SIGNITURE COURSES

Staple courses offered frequently in our program

Art History of the Italian Renaissance: Course Rotation  

  • Undergraduate or Undergrad/Grad combined
  • Art History
  • Taught by Niall Atkinson (Art History)

Art History offers a cycle of rotating undergraduate courses on Italian Renaissance art focusing on Renaissance Florence. These include a course on Renaissance Florence, a course on Renaissance Architecture and Culture, and a course on Ritual and Experience.

 

Italian Renaissance (History)

  • Undergrad/Grad combined
  • History, cross-listed with Classics, Italian, Religious Studies, Italian, and the SIFK program on the Formation of Knowledge (KNOW
  • Taught by Ada Palmer (History)

Florence, Rome, and the Italian city-states in the age of plagues and cathedrals, Dante and Machiavelli, Medici and Borgia (1250–1600), with a focus on literature and primary sources, the recovery of lost texts and technologies of the ancient world, and the role of the church in Renaissance culture and politics. Humanism, patronage, translation, cultural immersion, dynastic and papal politics, corruption, assassination, art, music, magic, censorship, religion, education, science, heresy, and the roots of the Reformation. Assignments include creative writing, reproducing historical artifacts, and a live reenactment of a papal election. First-year students and non-history majors welcome.

 

Machiavelli: Discourses on Livy and The Prince    

  • Undergrad/Grad combined
  • Political Science, cross-listed with Fundamentals
  • Taught by Nathan Tarcov (Political Science)

All CST students should be admitted. Undergrads by consent of instructor. This course is devoted to reading and discussing Machiavelli’s Discourses on Livy and The Prince, supplemented by substantial selections from Livy’s History of Rome, followed by a brief reading of Machiavelli’s comedy Mandragola. Themes include the roles of princes, peoples, and elites; the merits of republics and principalities; the political effects of pagan and Christian religion and morality; war and empire; founding and reform; virtue and fortune; corruption and liberty; the relevance of ancient history to modern experience; reading and writing; and theory and practice.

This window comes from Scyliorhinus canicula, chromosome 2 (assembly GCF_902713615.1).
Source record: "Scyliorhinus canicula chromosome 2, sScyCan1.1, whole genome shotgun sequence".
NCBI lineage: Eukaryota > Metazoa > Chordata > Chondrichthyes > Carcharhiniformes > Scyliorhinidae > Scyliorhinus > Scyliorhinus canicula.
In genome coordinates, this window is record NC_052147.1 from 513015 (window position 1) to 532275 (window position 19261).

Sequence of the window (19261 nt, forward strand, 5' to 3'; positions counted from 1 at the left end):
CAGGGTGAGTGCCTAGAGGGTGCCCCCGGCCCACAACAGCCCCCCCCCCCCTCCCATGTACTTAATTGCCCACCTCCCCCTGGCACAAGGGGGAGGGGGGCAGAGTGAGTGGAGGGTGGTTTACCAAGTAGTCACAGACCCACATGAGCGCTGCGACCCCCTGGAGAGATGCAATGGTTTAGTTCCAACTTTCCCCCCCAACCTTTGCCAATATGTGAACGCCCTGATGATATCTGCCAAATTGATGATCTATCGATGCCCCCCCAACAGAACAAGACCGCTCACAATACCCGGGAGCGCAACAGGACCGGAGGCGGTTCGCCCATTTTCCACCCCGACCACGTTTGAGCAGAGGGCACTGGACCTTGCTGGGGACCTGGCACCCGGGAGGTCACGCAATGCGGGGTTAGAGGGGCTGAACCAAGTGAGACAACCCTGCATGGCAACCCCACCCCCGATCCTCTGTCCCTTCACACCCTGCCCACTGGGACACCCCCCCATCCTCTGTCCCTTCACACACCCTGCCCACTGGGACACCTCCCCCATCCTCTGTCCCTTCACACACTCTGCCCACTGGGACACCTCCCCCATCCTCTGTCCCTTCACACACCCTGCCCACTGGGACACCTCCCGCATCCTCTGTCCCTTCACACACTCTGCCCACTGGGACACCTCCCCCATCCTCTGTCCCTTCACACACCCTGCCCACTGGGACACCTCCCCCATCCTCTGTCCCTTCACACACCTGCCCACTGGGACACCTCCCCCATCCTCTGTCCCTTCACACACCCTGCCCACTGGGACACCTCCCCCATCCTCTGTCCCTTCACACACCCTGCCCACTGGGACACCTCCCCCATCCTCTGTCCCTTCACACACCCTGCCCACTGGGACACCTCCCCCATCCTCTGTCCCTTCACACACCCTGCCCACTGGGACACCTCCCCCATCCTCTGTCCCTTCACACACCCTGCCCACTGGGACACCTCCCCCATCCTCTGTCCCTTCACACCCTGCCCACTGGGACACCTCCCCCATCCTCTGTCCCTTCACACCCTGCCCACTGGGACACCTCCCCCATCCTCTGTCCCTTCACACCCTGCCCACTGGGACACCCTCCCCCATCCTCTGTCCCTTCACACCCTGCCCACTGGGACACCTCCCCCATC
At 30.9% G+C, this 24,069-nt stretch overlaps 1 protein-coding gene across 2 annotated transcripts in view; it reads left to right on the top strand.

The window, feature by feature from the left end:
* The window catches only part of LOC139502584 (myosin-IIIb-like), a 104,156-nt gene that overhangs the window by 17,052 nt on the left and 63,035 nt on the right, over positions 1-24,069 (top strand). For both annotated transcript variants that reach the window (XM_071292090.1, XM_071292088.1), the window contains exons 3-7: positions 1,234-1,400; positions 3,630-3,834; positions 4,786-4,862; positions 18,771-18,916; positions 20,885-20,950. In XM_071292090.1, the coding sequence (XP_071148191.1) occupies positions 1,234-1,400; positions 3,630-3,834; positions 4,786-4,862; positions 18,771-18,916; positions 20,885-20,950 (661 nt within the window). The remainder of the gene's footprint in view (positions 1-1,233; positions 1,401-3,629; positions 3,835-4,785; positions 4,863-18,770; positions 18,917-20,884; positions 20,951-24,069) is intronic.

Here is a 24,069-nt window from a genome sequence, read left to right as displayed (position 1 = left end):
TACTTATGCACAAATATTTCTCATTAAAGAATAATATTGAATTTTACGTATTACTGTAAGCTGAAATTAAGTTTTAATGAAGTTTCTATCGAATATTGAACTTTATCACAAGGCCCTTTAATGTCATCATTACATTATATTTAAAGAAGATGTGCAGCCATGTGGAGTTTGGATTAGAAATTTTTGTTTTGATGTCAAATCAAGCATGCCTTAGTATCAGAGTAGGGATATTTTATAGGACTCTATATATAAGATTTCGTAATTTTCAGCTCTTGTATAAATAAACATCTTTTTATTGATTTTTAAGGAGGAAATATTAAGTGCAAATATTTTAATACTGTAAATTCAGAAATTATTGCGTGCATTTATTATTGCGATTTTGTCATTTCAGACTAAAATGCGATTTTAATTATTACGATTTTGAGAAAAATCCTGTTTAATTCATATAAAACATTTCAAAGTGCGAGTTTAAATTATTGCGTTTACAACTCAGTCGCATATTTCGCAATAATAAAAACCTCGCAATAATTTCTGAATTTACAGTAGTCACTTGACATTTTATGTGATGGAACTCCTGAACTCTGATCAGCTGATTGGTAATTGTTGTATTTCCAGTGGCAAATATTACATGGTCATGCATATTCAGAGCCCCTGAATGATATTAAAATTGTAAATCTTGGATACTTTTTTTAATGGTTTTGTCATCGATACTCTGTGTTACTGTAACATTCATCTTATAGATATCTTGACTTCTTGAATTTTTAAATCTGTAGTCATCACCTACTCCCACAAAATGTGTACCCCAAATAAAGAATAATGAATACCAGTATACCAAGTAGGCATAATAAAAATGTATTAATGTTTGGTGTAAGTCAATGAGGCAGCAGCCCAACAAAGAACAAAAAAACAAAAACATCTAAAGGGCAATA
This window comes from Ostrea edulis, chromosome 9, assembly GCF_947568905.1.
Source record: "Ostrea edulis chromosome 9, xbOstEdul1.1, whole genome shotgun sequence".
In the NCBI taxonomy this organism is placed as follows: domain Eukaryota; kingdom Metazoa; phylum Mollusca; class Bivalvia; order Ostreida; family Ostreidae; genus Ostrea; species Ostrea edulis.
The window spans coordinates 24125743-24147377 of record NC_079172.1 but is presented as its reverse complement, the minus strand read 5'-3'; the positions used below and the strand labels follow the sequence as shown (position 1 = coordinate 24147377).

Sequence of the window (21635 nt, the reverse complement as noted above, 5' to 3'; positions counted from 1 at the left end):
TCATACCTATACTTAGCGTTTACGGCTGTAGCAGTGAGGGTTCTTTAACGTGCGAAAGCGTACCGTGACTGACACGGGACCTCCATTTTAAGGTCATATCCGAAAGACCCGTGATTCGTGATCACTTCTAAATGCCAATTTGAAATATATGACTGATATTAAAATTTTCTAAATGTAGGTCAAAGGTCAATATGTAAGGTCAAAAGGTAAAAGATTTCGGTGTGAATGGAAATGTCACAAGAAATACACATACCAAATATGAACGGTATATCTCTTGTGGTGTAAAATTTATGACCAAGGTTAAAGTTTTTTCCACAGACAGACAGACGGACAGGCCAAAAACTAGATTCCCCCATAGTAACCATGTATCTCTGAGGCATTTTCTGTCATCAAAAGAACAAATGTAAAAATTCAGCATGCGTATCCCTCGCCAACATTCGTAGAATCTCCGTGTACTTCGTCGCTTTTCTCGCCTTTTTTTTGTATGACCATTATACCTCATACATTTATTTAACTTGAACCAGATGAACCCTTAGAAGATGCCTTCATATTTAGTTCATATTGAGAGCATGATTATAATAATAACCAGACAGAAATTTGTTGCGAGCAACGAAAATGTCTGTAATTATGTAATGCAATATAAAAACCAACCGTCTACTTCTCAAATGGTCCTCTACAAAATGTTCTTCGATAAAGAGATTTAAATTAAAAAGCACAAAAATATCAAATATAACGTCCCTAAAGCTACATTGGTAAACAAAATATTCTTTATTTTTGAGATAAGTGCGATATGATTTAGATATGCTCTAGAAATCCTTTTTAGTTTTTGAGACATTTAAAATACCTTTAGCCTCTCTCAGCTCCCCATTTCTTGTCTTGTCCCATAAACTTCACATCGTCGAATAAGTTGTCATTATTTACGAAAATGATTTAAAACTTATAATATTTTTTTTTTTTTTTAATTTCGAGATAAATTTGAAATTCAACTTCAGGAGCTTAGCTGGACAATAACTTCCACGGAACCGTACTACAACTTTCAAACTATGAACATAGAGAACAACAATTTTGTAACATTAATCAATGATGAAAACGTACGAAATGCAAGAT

Shakespeare I: Histories and Comedies    

  • Undergraduate, 100 level
  • English, cross-listed with Fundamentals and Theater and Performance Studies
  • Taught by rotating English faculty including Ellen MacKay, Richard Strier, and David Bevington

This course is part of the College Course Cluster, The Renaissance. This course will explore a selection of seven or eight plays representing Shakespeare’s youthful genres of Comedy and History. We will consider how each play fits, or doesn’t fit, within organizing dichotomies like playhouse versus print, popular versus elite, and early versus late. We will also consider how terms that structure our encounter with Shakespeare both form and deform his work, leaving us to ask, Can we do better? 

 

Shakespeare II: Tragedies and Romances    

  • Undergraduate, 100 level
  • English, cross-listed with Fundamentals and Theater and Performance Studies
  • Taught by rotating English faculty including Ellen MacKay, Richard Strier, and David Bevington

This course is part of the College Course Cluster, The Renaissance. This course will explore a selection of seven or eight plays representing Shakespeare’s mature genres of Tragedy and Romance (the latter a posthumous designation). Like Shakespeare I, this course will examine Shakespeare’s plays as well as the history and limitations of their conceptualization. We will give special attention to the biographical, formal, theatrical, historical, and cultural implications that ensue from the sequencing of Shakespeare’s corpus, before trying out alternatives to the rise and fall paradigm. 

 

Science, Culture, and Society in Western Civilization II    

  • Undergraduate, 100 level
  • History and Philosophy of Science, cross-listed with History
  • Taught by Adrian Johns and Robert Richards (History, History and Philosophy of Science)

The second quarter of an introductory survey of the history of science. This quarter is concerned with the period of the scientific revolution: the sixteenth to eighteenth centuries. The principal subjects are the work of Copernicus, Kepler, Galileo, Vesalius, Harvey, Descartes, and Newton.

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